This gallery and house is located in Seoul, Korea. It’s shape is inspired by a sketch by a composer from 1967; literally a sketch of a music score. How cool is that?
It’s made up of 3 pavilions pulled together by a pool on one side. It plays with textures really well. On one side there is rough stone, mixed with layered and smooth concrete, slick copper, and frosted and clear glass. The other side seems to emerge from the pool with huge gorgeous glass walls that reflect up towards the sky. At night the interior lights reflect off of the pool, making it look like a glass dance floor.
The interior is just as sleek and modern as the exterior. It’s definitely a cool spot for a museum and event space. I wouldn’t want to live in a place like this, but to each his own.
Something about this one that strikes me is that it seems unfinished inside. Maybe Steven Holl left it blank and boring because of its use as a museum, but all of his buildings seem to look the same on the inside; as if he had a ton of cool ideas for the exterior, got to the interior and said “Oh, just make it sleek and white.”
Overall its a pretty cool project.
This is my home parish. I owe so much to the people of this church. This building has always been my refuge. I was baptized here when I was a month old, had my first reconciliation and my first communion when I was 7, 8th grade graduation when I was 13, confirmation when I was 15, high school baccalaureate at 18, school mass every Thursday, and countless normal Sundays in between with family and friends.
My most important relationships have been built here, and I’ve fallen in love with Catholicism here.
The beauty of this place is that each time I walk in, I’m a little bit older, and I’ve grown a little bit more into who I want to be. The corners echo who I’ve been, and reflect a promise of who I’m becoming. I’ll be either married or consecrated to religious life on that altar, which is a comforting fact.
I’m glad to have been raised in a way that I feel most comfortable here. There’s no fear or discomfort; this sanctuary is like my second home.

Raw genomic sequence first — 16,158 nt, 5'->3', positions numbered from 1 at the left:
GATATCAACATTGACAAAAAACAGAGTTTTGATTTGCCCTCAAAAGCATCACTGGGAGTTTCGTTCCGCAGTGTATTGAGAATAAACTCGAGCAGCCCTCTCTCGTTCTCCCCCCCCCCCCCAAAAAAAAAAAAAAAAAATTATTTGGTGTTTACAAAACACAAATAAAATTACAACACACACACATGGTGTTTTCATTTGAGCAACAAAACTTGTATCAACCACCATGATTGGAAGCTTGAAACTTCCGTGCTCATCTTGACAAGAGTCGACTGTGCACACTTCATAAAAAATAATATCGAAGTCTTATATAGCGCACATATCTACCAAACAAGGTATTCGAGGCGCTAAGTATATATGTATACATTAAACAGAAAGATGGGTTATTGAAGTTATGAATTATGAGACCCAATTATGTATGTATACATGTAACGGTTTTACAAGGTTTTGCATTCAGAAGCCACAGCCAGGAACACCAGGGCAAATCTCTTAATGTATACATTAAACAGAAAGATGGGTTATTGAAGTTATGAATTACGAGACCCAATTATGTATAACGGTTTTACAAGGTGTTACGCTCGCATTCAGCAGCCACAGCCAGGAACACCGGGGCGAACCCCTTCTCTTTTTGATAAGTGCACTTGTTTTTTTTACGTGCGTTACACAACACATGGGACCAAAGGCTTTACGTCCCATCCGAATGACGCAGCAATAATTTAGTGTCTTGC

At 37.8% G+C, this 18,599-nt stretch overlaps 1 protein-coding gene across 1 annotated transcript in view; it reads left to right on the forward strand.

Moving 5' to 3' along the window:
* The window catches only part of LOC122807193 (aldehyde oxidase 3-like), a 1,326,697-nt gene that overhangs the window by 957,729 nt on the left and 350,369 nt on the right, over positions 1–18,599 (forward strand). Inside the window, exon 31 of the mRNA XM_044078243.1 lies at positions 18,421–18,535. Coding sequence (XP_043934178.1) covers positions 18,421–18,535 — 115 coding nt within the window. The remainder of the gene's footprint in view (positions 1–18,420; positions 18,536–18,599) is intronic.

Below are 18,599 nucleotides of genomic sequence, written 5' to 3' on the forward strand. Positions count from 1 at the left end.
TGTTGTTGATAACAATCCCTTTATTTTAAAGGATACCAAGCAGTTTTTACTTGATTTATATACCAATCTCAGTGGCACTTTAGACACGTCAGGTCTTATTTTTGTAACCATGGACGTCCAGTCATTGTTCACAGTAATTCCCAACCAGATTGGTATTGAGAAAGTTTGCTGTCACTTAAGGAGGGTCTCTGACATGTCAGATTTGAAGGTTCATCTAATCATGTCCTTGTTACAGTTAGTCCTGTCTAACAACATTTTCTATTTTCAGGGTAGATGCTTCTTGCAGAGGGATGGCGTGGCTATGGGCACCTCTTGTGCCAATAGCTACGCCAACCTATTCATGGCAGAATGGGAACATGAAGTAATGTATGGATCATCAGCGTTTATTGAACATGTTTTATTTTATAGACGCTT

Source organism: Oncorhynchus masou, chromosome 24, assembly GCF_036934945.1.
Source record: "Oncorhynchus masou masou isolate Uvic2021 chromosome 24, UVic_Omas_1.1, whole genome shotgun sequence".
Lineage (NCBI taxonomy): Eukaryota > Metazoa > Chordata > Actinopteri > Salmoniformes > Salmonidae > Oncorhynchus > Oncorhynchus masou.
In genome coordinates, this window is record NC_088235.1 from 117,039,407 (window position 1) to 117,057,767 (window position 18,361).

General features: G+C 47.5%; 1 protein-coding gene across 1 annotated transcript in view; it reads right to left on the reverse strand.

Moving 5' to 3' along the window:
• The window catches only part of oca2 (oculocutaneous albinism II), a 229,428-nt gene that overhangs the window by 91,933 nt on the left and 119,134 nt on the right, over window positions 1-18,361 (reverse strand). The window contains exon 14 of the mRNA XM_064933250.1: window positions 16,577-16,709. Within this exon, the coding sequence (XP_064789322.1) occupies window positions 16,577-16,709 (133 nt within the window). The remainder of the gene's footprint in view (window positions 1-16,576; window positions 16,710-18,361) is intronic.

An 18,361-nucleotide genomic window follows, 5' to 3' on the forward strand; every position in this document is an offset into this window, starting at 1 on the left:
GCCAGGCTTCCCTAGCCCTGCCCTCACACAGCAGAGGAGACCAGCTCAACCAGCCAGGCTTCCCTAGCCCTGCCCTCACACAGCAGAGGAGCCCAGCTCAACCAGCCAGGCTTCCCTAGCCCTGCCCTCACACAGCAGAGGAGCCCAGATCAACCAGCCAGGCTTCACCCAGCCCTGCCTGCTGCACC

I’m getting pretty sick of Steven Holl’s work, considering it all pretty much looks the same, but this museum is pretty impressive. It’s located in Biarritz, France. This museum is right next to the ocean, and is a tribute to the leisure, science, and ecology that all seem to crash together when humans meet the surf.
It seems to be nestled between sand dunes, and looks like sweeping waves. The outdoor plaza is made up of sand, rock, and cobblestone. The whole place points to the ocean.
The frosted glass looks like pieces of glass that have been worn down in the ocean. Its modern, but warm and earthy at the same time. There’s also a skate pool that has a plaza underneath it for surfers to hang out in.
Steven Holl obviously has a thing for China.
This project is the first 2 buildings of a bigger eco-city vision. There is a Planning Museum building which is a “subtractive” space, and an Ecology Museum which is an “additive” complement. These two building are physically yin and yang to each other, which is pretty cool.
I studied Confucianism and Taoism in a religion course this semester which has given me some really great insight on yin and yang.
The thing about Steven Holl is that he has these great visions, but the projects get put on hold for one reason or another. I imagine money is a huge factor. This project has been on hold since 2012.
It could be an awesome building, and I appreciate Holl’s artistic drive and vision, but it doesn’t necessarily seem practical.
This gorgeous chapels is found in Santa Fe, NM, one of my absolute favorite places that my family went on vacation growing up. This chapel highlights all that is best about Santa Fe; the art, the beauty, the strong catholic influence.
The chapel was completed in 1878, as an addition to the Academy of Our Lady of Light. Influenced by the french clergy, the chapel was patterned after King Louis IX’s Sainte-Chapelle in Paris. It’s considered gothic revival architecture.
The stained glass inside was sent by ship from Paris. It was t hen paddled to St. Louis, and then transported to Santa Fe via covered wagon.
The chapel also features the famous Miraculous Staircase. This staircase makes over 2 complete 360-degree turns, is 20 feet tall, and has no center support; a marvel for engineers, craftsmen, and architects alike.
I can still hear my mom whispering the first time we walked in, telling me how people get married there. I thought about how magical it would be to be married in a church as ornate as the Loretto Chapel.
The Loretto Chapel now only functions as a wedding chapel and a museum to preserve the staircase. I love visiting each time I’m in Santa Fe, and plan to go back many more times.